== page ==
Since you are already boarding, how about changing barns? A better commute would help, a trainer on site would help, like minded riders would help. When I first got these guys I still took lessons and when my hips acted up I took up driving. It was a lot of fun and an ideal hot summer activity. I still moaned and groaned getting in and out of the cart but it was not extremely physically demanding so I wasn't whipped by the time I was done.

                I understand being burned out though. I come home from work in the late morning and have to feed right away, by the time I'm done and they've finished eating it's very hot here and I'm nodding off (and hiding in the AC).

                The only other thing I can think of is to sell off these two and get some fugly CL special that just plods along day in and day out. Not "fun to ride if he's healthy that day", but maybe less athletic and RELIABLE.

                You aren't alone, but I find that if you don't have like minded people around that you've got to have some goals even if it's just to bop up and down the driveway. And horse grooming counts as quality time! Just ask the perennially itchy old guy about baths.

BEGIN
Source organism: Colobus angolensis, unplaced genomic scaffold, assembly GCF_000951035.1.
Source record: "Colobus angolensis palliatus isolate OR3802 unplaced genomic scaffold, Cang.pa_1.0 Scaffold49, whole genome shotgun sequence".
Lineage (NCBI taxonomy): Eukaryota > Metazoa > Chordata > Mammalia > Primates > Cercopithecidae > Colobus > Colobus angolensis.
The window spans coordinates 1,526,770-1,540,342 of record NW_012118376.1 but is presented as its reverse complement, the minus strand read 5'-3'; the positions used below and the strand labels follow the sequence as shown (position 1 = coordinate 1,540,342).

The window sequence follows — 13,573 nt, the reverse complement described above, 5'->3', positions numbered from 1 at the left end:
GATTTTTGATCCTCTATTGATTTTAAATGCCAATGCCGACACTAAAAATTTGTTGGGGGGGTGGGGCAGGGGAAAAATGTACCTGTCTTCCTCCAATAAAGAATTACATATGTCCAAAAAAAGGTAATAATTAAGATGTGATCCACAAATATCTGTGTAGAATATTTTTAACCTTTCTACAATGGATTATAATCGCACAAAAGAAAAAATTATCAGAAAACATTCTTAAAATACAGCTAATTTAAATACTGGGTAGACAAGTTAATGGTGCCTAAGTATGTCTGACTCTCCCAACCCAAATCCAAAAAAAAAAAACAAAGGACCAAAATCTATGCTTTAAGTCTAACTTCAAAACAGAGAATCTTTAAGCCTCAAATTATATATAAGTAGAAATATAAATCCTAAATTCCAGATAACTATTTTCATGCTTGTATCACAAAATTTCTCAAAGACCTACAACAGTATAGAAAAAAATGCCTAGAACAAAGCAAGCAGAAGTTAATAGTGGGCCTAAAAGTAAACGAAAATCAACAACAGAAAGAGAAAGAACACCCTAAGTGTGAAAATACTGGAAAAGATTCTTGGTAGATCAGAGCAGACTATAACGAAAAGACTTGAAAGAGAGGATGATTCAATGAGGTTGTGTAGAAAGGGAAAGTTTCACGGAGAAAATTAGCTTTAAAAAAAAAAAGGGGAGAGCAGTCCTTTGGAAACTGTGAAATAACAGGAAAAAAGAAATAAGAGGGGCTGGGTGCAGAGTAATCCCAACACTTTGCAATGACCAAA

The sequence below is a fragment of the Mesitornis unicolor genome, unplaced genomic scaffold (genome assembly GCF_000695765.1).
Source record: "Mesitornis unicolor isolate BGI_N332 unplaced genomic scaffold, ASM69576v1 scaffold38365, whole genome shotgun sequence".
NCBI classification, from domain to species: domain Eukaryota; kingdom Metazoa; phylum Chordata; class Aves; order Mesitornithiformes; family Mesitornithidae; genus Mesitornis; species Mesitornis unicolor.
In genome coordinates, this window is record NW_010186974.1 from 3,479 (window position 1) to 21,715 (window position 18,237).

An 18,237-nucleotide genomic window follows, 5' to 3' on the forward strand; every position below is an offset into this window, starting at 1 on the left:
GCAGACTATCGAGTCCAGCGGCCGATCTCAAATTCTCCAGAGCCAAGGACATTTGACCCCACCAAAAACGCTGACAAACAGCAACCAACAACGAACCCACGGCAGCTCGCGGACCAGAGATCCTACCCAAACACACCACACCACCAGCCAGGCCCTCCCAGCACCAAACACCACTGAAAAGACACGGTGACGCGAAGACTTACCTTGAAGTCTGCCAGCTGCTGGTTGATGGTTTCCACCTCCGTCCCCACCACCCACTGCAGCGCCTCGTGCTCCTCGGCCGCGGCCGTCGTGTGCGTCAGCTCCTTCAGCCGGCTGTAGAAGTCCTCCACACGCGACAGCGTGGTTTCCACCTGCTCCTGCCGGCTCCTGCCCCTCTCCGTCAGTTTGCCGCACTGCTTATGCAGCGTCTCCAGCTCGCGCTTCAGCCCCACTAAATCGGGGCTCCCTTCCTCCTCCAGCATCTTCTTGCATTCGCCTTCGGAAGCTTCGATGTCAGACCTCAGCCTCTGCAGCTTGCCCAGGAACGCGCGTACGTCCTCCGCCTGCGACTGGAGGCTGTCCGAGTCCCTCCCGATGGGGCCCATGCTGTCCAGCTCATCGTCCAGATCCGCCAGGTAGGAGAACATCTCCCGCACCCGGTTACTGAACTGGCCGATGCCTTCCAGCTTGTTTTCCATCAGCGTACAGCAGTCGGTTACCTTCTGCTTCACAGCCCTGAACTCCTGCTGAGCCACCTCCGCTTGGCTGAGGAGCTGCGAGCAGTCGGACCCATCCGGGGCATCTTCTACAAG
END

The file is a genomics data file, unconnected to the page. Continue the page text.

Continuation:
ETA missed a few posts, obviously. Has the place got a drag? One of the advantages of drivng at an ASB place was that the arena drag fit on the cart and I could (and did) hook up and drag the arena for my lesson. Trust me it's a real lesson, getting the drag around the arena and between the cones without whacking anything was work, but if there was a tractor with a drag can you get to doing that as a sort of mental "trade" for the BO doing your turn outs? Kill two birds with one stone?
                Courageous Weenie Eventer Wannabe
                Incredible Invisible

                Comment


                • #9
                  What if you left the horses where they are now, could you find a place and the time to squeeze in 1 lesson a week on a schoolmaster with a good trainer? That would at least give you a chance to feel like you can work on your own riding and goals and see if it rekindles anything?

                  Comment

                  • Original Poster

                    #10
                    Originally posted by red mares View Post
                    What showhorse gallery said.

                    Sounds a bit like me a few years ago. My new mare got hurt, so I spent the most of the first 6 months I had her basically doing nothing except walking, and driving 45 min each way to get there, 4-5 days a week. Um, I bought this horse to DO something with. But at the same time I needed a vacation from her.